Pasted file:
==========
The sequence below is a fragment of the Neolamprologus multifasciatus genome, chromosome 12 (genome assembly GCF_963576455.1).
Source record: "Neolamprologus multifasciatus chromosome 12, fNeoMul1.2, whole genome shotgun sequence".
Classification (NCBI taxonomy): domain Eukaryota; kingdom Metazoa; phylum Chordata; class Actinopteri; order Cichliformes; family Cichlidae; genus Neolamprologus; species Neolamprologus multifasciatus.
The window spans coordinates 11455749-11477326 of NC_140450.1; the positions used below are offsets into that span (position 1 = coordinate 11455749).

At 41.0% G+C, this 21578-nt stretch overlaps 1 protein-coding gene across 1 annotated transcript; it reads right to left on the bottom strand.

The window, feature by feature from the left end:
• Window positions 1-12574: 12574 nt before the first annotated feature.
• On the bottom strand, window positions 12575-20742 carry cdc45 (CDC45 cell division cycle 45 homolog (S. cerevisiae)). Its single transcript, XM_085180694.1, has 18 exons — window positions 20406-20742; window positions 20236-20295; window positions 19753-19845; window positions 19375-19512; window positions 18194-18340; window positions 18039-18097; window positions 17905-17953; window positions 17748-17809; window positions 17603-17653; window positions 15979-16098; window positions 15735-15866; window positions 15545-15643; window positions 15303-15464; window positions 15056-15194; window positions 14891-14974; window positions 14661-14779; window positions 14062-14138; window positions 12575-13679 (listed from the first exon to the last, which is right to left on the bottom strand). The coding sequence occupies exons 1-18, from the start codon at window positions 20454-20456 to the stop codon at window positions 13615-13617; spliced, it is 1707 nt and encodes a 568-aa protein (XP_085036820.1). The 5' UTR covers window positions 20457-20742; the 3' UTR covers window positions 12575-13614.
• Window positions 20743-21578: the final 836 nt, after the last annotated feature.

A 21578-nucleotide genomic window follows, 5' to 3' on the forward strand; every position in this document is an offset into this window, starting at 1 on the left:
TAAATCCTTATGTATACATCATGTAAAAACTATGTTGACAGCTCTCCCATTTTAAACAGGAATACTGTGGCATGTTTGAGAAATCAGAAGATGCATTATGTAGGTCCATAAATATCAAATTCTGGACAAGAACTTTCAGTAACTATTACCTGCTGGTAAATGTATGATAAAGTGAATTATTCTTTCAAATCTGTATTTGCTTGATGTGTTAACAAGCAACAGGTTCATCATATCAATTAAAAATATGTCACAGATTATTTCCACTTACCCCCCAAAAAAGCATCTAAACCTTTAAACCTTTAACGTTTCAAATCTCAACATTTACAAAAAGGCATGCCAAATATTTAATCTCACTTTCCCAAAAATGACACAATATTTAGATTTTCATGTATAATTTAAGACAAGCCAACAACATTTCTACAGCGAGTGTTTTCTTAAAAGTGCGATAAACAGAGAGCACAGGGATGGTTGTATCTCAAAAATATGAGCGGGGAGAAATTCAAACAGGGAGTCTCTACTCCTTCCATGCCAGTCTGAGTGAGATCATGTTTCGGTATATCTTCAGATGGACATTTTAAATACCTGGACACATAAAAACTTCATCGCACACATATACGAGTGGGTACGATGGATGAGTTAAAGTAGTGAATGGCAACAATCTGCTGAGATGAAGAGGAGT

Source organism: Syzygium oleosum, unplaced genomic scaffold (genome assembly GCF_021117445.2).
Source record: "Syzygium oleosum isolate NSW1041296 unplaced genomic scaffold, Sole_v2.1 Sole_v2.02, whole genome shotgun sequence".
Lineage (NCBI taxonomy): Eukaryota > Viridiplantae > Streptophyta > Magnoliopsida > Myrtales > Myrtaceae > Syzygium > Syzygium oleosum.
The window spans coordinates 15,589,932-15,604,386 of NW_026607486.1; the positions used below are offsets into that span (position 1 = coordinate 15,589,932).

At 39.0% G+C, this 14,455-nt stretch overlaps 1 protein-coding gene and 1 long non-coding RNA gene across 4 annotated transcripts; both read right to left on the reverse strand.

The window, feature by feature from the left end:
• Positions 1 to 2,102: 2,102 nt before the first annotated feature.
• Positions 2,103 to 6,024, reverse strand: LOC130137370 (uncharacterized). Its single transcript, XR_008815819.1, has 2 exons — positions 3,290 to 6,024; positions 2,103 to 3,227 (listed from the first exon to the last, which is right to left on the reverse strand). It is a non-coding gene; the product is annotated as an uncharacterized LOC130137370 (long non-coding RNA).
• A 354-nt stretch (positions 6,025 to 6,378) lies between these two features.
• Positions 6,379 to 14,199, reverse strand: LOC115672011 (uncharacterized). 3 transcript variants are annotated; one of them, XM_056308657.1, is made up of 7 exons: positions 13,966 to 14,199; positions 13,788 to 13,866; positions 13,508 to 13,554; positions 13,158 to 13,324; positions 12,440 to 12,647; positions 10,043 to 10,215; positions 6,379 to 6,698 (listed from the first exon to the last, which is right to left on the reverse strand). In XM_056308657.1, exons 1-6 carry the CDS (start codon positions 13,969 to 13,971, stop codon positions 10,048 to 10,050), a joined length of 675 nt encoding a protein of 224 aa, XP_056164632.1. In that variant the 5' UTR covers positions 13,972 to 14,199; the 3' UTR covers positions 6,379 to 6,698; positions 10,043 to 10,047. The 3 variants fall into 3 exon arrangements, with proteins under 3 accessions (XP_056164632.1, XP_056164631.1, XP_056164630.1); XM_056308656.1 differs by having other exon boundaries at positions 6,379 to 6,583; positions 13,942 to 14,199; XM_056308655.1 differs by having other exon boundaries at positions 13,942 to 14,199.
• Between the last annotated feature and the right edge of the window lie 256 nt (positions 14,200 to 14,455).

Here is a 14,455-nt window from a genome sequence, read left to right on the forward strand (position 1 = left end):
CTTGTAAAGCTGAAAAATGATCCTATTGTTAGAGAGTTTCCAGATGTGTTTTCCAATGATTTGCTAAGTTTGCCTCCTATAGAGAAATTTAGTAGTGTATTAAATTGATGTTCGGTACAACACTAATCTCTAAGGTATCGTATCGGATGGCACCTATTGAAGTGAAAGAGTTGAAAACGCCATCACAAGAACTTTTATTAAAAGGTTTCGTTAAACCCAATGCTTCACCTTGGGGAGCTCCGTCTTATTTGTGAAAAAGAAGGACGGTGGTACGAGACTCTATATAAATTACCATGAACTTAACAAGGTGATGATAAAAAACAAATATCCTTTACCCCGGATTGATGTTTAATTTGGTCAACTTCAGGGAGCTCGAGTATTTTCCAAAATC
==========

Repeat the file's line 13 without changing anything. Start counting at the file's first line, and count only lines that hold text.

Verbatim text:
Source record: "Syzygium oleosum isolate NSW1041296 unplaced genomic scaffold, Sole_v2.1 Sole_v2.02, whole genome shotgun sequence".